A couple of decades ago the Math Department became conscious that its focus on mathematics and on building mathematicians was causing it to turn its back on the community outside its doors. This was not a healthy state of affairs, so we got to work on it. One result was Math Day, begun in 1991 and still very much alive today. It annually brings some 1,200 high school students and their teachers from around the state to our campus for a day of mathematical activities and topics ranging from boomerangs to astronomy. With Jim Morrow at the helm and the Extension Office assisting, it looks (but isn't!) nearly effortless. Since then we have been reaching out in an ever-increasing set of ways and directions. In the mid-nineties we joined the College of Education for a pair of NSF projects (Creating a Community of Mathematics Learners and Expanding the Community of Mathematics Learners) that worked intensively with teachers at all levels in six school districts around Lake Washington. Meanwhile, under the guidance of Jim King, a group of teachers from around the state began attending the Park City Mathematics Institute, another NSF project. That group got a month of very exciting mathematics at an institute attended also by researchers and graduate students. They came back and put together another annual event, the Northwest Mathematics Interaction. That one runs for two weeks on the UW campus and brings in yet another group of teachers to work and learn together. The PCMI connection has recently produced yet another sub-project, TM 3, about which you can expect to hear a lot next year.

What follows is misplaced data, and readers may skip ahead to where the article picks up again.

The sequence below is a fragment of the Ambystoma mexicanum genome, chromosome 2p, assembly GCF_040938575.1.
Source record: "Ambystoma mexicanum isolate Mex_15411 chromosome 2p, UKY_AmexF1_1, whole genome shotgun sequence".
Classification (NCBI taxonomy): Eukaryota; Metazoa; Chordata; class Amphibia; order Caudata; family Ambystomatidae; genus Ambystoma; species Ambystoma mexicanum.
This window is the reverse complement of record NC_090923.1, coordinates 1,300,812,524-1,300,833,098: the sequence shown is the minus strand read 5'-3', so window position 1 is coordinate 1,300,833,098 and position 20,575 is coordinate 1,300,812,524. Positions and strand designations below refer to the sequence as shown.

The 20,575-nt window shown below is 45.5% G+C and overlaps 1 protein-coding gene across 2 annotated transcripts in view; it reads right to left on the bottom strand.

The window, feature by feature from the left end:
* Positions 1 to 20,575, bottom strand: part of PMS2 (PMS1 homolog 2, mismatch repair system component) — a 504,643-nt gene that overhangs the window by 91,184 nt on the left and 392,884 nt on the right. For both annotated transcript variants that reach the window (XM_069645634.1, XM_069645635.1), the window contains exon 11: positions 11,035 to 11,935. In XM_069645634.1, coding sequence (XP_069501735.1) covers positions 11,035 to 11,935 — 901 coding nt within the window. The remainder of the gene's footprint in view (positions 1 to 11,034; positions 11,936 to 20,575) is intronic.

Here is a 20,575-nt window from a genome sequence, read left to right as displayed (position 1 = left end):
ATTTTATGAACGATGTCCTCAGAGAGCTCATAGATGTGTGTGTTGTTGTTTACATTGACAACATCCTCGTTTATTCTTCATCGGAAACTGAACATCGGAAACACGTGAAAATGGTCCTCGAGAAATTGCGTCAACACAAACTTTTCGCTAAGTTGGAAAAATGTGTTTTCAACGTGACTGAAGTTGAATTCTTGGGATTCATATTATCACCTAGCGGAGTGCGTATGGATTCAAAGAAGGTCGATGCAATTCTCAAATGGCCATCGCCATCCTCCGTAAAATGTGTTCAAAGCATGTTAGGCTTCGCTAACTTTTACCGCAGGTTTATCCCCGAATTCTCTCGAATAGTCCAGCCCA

Another joint venture, this one with Applied Mathematics and an independent school, University Child Development School, is the GK-12 Project. Also supported by the NSF, this project takes graduate students and UCDS teachers into several elementary schools to be a resource for teachers who are in the process of learning to teach mathematics as a set of concepts rather than a set of procedures (generally those who are adopting one of the new curricula).
On the home front, and quite without NSF funding, we have been running a series of quarter-long special topics courses designed to be of interest to in-service teachers, and accessible to them both in content and in scheduling.
And most spectacularly, thanks to an anonymous donor, we run an annual summer event called SIMUW (Summer Institute of Mathematics at the University of Washington) that brings 24 bright, lively high school students to live on campus for six weeks and immerse themselves in mathematics. They have six two-week mini-courses run by different mathematicians, mostly from the UW faculty, and a bunch of special lectures and events. It's hard to tell for whom it is more exciting – the kids or the mathematicians working with them!